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Unraveling the Mysteries of the Universe

Unraveling the Mysteries of the UniverseThe debut of the Large Hadron Collider places scientists around the world on the precipice of discovery—including a group from Tufts.

Medford/Somerville, Mass. [09.15.08] On Sept. 10, 2008, beams of protons successfully traveled around a 17-mile circular underground chamber at the France-Switzerland border. That lap was just the warm-up for the Large Hadron Collider (LHC), sometimes referred to as a "Big Bang machine," the product of a global initiative in particle physics hoping to answer some of the biggest questions in science by recreating the moments when the universe was born.

As the most powerful particle accelerator in the world, the LHC facilitates the high-energy collision of protons to attempt to emulate the "Big Bang" that produced our universe. By analyzing what happens in those critical moments, scientists are exploring topics such as the origin of mass, properties of space and the existence of heretofore unknown particles.

"It's like a microscope which allows us to look into the structure of matter, space and time deeper than ever before," explains Krzysztof Sliwa, a physics professor at Tufts and head of the Tufts High Energy Physics ATLAS Group that is working on the project.

The LHC is a global initiative in particle physics led by the European Organization for Nuclear Research, or CERN, that draws on the contributions of nearly 10,000 scientists from 60 countries and hundreds of universities around the world. Tufts' participants from the Department of Physics include Sliwa, Professors Austin Napier and Anthony Mann, research associates Simona Rolli and Sarka Todorova-Nova, and graduate student Samuel Hamilton. Todorova-Nova is currently based in Switzerland, while Hamilton spent the past summer there and Sliwa goes as frequently as possible.

Tufts, along with Boston University, Brandeis, Harvard and MIT, is part of the Boston Muon Consortium (BMC), whose researchers has been collaborating on this project since its inception in 1994. In the United States, LHC work is funded by the U.S. Department of Energy and the National Science Foundation.

Tufts and the BMC have been working on a portion of the project called ATLAS (A Toroidal LHC Apparatus), a detector within the LHC that will gather data from the collisions and, it is hoped, point scientists toward new discoveries. Aside from working on physics simulations for the experiments ATLAS will undertake, Tufts and other BMC scientists constructed a key part of the ATLAS detector: the monitored drift tube (MDT) end-cap muon detector. The MDT incorporates thousands of small, custom machine parts developed in a precision machine shop located at Tufts' Science and Technology Center.

Another component of the project is distributed computing, which entails tapping a network of computers to process significant amounts of data. Tufts, along with Caltech, developed the MONARC model for worldwide distributed computing, which will help process the data that will be generated by LHC experiments.

While the first circulation of beams around the chamber is a milestone for the LHC, the real test will come with the first beam collisions in the months to come. Sliwa says it could take years to accumulate a data set significant enough to draw meaningful conclusions. Alternatively, "there may be something spectacular happening even in the next few months."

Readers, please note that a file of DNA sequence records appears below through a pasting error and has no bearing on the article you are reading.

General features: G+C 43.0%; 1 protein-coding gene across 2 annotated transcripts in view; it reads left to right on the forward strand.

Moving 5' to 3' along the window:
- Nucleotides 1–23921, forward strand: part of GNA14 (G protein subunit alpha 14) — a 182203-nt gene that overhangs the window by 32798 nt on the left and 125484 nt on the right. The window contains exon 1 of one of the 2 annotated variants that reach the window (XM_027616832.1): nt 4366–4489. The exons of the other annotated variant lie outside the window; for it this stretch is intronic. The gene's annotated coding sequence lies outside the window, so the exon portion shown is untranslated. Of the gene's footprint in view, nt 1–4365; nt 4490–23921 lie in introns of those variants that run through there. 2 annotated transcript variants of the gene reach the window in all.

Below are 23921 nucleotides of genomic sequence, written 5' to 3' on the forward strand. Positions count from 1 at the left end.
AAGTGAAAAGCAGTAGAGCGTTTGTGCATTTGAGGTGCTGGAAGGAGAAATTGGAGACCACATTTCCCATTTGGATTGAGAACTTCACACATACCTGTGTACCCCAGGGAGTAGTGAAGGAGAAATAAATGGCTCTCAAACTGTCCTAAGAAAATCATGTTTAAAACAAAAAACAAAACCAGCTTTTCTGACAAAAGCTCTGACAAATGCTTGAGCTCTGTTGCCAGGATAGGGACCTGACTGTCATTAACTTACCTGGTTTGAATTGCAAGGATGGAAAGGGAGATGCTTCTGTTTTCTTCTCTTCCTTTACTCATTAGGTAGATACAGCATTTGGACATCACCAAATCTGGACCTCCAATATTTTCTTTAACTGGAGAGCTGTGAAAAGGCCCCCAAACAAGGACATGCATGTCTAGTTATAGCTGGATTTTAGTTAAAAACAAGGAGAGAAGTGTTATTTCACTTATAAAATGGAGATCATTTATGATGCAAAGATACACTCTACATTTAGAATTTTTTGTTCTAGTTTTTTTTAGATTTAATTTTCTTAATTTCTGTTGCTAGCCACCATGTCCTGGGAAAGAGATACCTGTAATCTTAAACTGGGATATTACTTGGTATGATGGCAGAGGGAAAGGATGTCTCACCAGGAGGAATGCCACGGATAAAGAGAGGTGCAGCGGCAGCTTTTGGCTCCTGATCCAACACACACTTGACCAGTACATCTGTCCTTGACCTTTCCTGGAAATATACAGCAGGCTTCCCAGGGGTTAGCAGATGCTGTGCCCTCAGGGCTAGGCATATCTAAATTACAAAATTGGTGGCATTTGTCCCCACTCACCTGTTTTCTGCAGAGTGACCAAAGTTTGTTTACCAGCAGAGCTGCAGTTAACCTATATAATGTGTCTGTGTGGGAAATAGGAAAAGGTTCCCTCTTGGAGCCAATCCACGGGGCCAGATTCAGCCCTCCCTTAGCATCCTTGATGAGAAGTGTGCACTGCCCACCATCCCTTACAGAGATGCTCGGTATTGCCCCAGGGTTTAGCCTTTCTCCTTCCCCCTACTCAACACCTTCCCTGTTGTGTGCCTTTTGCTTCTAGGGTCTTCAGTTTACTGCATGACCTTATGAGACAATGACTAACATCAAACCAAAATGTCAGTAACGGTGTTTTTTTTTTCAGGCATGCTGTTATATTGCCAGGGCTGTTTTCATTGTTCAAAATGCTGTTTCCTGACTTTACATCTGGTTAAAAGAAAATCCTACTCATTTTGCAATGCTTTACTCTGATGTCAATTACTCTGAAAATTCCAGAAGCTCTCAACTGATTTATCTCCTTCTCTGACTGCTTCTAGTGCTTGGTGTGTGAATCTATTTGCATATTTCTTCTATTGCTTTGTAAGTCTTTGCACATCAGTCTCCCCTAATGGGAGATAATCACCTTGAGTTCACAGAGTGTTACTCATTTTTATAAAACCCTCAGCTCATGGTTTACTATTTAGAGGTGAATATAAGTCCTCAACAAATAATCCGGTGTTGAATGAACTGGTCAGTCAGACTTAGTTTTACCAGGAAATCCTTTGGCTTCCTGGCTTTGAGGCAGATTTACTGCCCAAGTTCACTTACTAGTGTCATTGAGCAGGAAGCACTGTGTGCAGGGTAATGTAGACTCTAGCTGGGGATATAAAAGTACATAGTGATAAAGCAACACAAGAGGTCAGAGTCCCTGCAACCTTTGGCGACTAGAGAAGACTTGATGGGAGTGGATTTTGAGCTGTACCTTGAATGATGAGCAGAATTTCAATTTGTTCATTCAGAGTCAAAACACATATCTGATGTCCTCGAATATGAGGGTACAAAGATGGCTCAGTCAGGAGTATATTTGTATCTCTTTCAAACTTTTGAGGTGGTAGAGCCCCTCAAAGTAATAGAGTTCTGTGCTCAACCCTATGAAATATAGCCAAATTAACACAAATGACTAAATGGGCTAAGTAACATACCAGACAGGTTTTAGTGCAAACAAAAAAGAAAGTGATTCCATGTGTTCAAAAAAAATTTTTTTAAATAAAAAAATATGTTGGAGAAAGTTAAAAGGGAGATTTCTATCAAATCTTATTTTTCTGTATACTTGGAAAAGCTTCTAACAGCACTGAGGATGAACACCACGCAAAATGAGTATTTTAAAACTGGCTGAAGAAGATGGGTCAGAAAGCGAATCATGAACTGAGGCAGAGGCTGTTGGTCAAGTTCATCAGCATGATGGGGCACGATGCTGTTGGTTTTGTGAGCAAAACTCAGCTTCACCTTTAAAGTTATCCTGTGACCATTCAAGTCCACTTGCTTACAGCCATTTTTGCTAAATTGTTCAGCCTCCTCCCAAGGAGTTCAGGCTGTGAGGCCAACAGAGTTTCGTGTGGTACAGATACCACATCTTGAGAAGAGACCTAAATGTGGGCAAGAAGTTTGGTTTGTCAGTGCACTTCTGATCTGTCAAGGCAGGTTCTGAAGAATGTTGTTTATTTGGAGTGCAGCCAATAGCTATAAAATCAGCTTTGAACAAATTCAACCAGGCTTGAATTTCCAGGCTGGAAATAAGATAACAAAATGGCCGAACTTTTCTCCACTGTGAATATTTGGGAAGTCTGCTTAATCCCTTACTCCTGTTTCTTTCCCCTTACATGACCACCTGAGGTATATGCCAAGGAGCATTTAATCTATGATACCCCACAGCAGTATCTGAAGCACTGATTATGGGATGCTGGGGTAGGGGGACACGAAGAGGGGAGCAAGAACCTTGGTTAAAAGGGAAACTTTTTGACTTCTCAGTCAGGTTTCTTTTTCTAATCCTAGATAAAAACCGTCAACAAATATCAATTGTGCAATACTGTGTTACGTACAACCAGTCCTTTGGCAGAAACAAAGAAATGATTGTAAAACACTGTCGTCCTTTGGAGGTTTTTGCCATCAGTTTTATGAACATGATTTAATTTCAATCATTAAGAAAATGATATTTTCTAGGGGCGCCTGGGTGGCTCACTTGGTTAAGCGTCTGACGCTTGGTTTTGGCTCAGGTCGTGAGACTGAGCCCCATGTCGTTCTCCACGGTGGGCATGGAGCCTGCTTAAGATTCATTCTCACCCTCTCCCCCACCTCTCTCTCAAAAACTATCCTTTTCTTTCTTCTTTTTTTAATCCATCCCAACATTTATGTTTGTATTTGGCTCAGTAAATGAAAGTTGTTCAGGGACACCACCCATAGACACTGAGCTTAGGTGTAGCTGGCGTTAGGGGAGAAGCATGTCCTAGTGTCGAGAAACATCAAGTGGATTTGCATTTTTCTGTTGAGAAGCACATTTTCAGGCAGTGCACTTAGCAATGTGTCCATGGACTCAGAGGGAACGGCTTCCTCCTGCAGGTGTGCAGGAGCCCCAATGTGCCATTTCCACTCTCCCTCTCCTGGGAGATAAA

"One cannot really predict this. We don't know," says Sliwa. "That's why it's so exciting."


Prof. Austin Napier highlights the ATLAS Detector at the grand opening of the Center for Scientific Visualization earlier this year.

The LHC project is critical to the advancement of particle physics. Since what Sliwa calls a "golden time" in the 1970s, when significant discoveries in particle physics were happening almost yearly, researchers have been craving more data to make the next big leap.

Particle physics operates under a set of theories called the Standard Model. However, scientists have been working for 20 years to find deviations from the model, which Sliwa calls a "primitive approximation." Experiments conducted in the LHC could move physicists to their next golden era by providing enough data to help them determine which theories are viable and which are not. Proving that something doesn't exist can be as, if not more, important than proving something does.

"We need some guidelines for which direction the better theory should come from," says Sliwa. "The only guidelines can come from experiments, at this moment." The facts, he says, will trump the "aesthetics" of theories that now may seem appealing, but are unproven.

Sliwa, who has been at Tufts since 1989, believes that the university's participation in the LHC project benefits faculty, graduate students and undergraduates alike by generating excitement around cutting-edge research. Indeed, throughout the LHC project's 14-year lifetime, graduates and undergraduates have had the opportunity to contribute to it.

"For young people, to learn that not everything is cast in stone is very exciting," he says. "It opens their eyes and minds to the possibility that if they engage in research, they may actually be the first ones to see something."

Profile by Georgiana Cohen, Web Communications. LHC photos courtesy of the ATLAS Experiment at CERN. Napier photo by Joanie Tobin, University Photography.

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